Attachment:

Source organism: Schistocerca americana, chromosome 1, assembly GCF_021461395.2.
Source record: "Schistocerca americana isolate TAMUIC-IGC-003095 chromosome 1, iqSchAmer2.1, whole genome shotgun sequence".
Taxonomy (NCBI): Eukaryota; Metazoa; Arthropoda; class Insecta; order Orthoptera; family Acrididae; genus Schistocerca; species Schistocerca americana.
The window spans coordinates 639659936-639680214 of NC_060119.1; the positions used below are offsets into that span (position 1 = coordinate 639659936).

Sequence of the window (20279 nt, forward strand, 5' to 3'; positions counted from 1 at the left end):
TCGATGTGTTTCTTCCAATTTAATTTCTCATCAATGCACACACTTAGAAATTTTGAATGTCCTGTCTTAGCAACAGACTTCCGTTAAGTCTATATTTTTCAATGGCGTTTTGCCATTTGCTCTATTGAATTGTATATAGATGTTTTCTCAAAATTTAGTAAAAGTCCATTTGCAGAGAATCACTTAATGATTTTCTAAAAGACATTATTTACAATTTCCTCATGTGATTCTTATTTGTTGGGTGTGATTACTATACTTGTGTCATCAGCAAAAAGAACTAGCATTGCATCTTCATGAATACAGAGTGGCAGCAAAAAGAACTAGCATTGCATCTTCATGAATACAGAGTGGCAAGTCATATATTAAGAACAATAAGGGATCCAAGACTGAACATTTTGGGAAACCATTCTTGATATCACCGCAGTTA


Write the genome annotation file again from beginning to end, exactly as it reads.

Source organism: Schistocerca americana, chromosome 1, assembly GCF_021461395.2.
Source record: "Schistocerca americana isolate TAMUIC-IGC-003095 chromosome 1, iqSchAmer2.1, whole genome shotgun sequence".
Taxonomy (NCBI): Eukaryota; Metazoa; Arthropoda; class Insecta; order Orthoptera; family Acrididae; genus Schistocerca; species Schistocerca americana.
The window spans coordinates 639659936-639680214 of NC_060119.1; the positions used below are offsets into that span (position 1 = coordinate 639659936).

Sequence of the window (20279 nt, forward strand, 5' to 3'; positions counted from 1 at the left end):
TCGATGTGTTTCTTCCAATTTAATTTCTCATCAATGCACACACTTAGAAATTTTGAATGTCCTGTCTTAGCAACAGACTTCCGTTAAGTCTATATTTTTCAATGGCGTTTTGCCATTTGCTCTATTGAATTGTATATAGATGTTTTCTCAAAATTTAGTAAAAGTCCATTTGCAGAGAATCACTTAATGATTTTCTAAAAGACATTATTTACAATTTCCTCATGTGATTCTTATTTGTTGGGTGTGATTACTATACTTGTGTCATCAGCAAAAAGAACTAGCATTGCATCTTCATGAATACAGAGTGGCAGCAAAAAGAACTAGCATTGCATCTTCATGAATACAGAGTGGCAAGTCATATATTAAGAACAATAAGGGATCCAAGACTGAACATTTTGGGAAACCATTCTTGATATCACCGCAGTTA